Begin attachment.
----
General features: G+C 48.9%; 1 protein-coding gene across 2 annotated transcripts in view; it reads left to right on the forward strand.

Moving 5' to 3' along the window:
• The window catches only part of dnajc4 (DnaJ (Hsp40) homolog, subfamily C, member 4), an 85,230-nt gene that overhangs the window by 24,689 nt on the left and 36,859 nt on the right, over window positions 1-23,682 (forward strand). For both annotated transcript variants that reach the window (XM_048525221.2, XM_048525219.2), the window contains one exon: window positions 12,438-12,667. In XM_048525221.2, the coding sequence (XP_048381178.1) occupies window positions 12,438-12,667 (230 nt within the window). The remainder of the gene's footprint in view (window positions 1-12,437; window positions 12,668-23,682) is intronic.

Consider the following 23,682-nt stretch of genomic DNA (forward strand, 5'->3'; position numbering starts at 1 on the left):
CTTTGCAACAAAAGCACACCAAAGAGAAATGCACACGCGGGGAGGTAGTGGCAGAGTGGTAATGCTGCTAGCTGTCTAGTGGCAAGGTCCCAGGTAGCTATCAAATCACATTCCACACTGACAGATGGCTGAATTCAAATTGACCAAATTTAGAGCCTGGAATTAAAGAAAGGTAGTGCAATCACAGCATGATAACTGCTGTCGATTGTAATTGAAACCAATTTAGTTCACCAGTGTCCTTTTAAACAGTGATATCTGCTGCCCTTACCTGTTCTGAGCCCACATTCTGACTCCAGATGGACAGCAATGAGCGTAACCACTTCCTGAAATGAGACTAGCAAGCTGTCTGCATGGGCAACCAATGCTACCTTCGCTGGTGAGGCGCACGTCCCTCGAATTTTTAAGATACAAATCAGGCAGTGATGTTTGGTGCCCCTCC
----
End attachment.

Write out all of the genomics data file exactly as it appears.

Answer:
General features: G+C 48.9%; 1 protein-coding gene across 2 annotated transcripts in view; it reads left to right on the forward strand.

Moving 5' to 3' along the window:
• The window catches only part of dnajc4 (DnaJ (Hsp40) homolog, subfamily C, member 4), an 85,230-nt gene that overhangs the window by 24,689 nt on the left and 36,859 nt on the right, over window positions 1-23,682 (forward strand). For both annotated transcript variants that reach the window (XM_048525221.2, XM_048525219.2), the window contains one exon: window positions 12,438-12,667. In XM_048525221.2, the coding sequence (XP_048381178.1) occupies window positions 12,438-12,667 (230 nt within the window). The remainder of the gene's footprint in view (window positions 1-12,437; window positions 12,668-23,682) is intronic.

Consider the following 23,682-nt stretch of genomic DNA (forward strand, 5'->3'; position numbering starts at 1 on the left):
CTTTGCAACAAAAGCACACCAAAGAGAAATGCACACGCGGGGAGGTAGTGGCAGAGTGGTAATGCTGCTAGCTGTCTAGTGGCAAGGTCCCAGGTAGCTATCAAATCACATTCCACACTGACAGATGGCTGAATTCAAATTGACCAAATTTAGAGCCTGGAATTAAAGAAAGGTAGTGCAATCACAGCATGATAACTGCTGTCGATTGTAATTGAAACCAATTTAGTTCACCAGTGTCCTTTTAAACAGTGATATCTGCTGCCCTTACCTGTTCTGAGCCCACATTCTGACTCCAGATGGACAGCAATGAGCGTAACCACTTCCTGAAATGAGACTAGCAAGCTGTCTGCATGGGCAACCAATGCTACCTTCGCTGGTGAGGCGCACGTCCCTCGAATTTTTAAGATACAAATCAGGCAGTGATGTTTGGTGCCCCTCC